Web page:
Date(s) - 08/27/2018
Insufficient muscle repair and regeneration is a major clinical issue that plagues both young patients born with congenital defects and elderly patients, such as those who have suffered a heart attack or experienced a traumatic injury resulting in volumetric muscle loss. The progression of these diseases and injuries can lead to significant complications, such as amputation, or in the case of heart muscle, progression to heart failure. Heart failure is the leading cause of death for adults in the US and one of the leading causes of death in live born infants. In both skeletal and heart muscle disease or repair, invasive surgical repair procedures result in detrimental scar tissue formation and the weakening of the surrounding muscle, limiting long-term positive patient outcomes. To correct and improve these issues, natural, bioactive, biodegradable, and implantable biomaterial systems have and are continuing to be evaluated. Current research suggests that electrical, spatial, and chemical cues are important design parameters for biomaterials with applications in striated muscle tissue regeneration. During this seminar, I will highlight recent efforts to develop a variety of materials suitable for studying fundamental concepts in striated muscle tissue engineering in vitro, as well as highlight recent efforts centered on repairing diseased cardiac tissue in vivo. To this end, we developed sponge and hydrogel-based cell-free biomaterials using silk fibroin and decellularized cardiac extracellular matrix (cECM) derived from adult or fetal porcine heart tissue. We optimized and evaluated these materials using a combination of traditional cell culture techniques and bioreactor studies in vitro and via subcutaneous implantation or application to the heart in vivo, in models of rodent myocardial infarction and porcine right ventricular outflow tract repair. For example, utilization of acellular silk-cECM sponges in the repair of myocardial infarction has led to a reduction in scar expansion and improved cardiac function in adult rats, compared to untreated controls. Results from our in vivo studies highlight the complexity of the wound healing process, which leads to alterations in tissue organization, the distribution of cells types within the tissue, and the level of vascularization. Current and future work aims to evaluate the role of the immune system in the modulation of repair and regeneration, focusing on improving biomaterial formulations through a greater understanding of cell-material interactions. Results will lead to the development of personalized biomaterials that harness the power of the immune system to promote regeneration and repair of diseased or damaged muscle tissue, emphasizing development of a natural biomaterial-based platform for surgeons aiming to meet the needs of their specific patients. Much of this work was completed in collaboration with Kelly E. Sullivan-Giachetto and Jonathan M. Grasman under the advisement of David L. Kaplan and Lauren D. Black, III, in the Biomedical Engineering Department at Tufts University during my postdoctoral studies as an NIH IRACDA Scholar.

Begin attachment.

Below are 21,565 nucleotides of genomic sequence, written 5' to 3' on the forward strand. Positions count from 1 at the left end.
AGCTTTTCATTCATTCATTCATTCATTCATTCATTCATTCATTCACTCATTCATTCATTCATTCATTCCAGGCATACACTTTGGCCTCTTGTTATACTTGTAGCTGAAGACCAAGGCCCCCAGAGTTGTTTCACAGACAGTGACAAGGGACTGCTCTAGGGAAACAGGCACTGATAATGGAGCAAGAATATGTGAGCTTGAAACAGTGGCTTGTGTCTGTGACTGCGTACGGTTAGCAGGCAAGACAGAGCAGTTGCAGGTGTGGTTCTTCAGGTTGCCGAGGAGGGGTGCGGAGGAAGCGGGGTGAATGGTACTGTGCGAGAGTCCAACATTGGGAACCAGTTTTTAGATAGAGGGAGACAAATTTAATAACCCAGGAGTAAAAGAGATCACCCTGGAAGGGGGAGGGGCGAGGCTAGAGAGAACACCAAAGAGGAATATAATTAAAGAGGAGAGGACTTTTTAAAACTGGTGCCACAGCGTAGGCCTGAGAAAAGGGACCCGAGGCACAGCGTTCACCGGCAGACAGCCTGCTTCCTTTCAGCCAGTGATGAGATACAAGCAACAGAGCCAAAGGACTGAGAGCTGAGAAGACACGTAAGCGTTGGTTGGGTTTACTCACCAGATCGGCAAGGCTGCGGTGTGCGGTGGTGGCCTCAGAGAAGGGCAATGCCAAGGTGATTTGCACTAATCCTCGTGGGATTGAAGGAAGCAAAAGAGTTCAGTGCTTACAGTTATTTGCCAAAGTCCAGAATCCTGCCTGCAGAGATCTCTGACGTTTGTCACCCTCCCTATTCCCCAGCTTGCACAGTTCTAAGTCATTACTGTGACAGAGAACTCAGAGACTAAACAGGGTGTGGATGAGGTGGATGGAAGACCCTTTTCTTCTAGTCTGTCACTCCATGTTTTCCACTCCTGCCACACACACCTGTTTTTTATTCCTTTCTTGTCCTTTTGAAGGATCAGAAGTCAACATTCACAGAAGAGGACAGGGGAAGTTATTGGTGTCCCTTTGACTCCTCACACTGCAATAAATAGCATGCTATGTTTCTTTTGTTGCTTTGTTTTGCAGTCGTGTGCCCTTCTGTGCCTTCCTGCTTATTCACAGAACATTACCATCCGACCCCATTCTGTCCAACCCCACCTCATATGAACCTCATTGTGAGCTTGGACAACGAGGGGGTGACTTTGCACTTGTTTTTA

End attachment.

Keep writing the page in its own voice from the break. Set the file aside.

Dr. Whitney Stoppel received a Bachelor’s degree in Chemical and Biomolecular Engineering from Tulane University in 2008 and a PhD in Chemical Engineering from the University of Massachusetts Amherst in 2014. As a graduate student, she was funded via an NIH T32 Chemistry-Biology Interface (CBI) Graduate Fellowship and an NSF IGERT Institute for Cellular Engineering (ICE) Graduate Fellowship at UMass Amherst. Following her PhD, she was a postdoctoral fellow in the Biomedical Engineering Department at Tufts University under the advisement of David L. Kaplan and Lauren D. Black III, where she worked on the design, development, and optimization of silk-based biomaterials for the regeneration cardiac of tissue. As a postdoc, she was funded by an NIH IRACDA postdoctoral fellowship, participating in the Training in Education and Critical Research Skills (TEACRS) program at Tufts University. Dr. Stoppel joined the Chemical Engineering Department at the University of Florida in July 2018 and her lab will continue efforts to design personalized biomaterials for preventing fibrosis and scar tissue formation within soft tissues.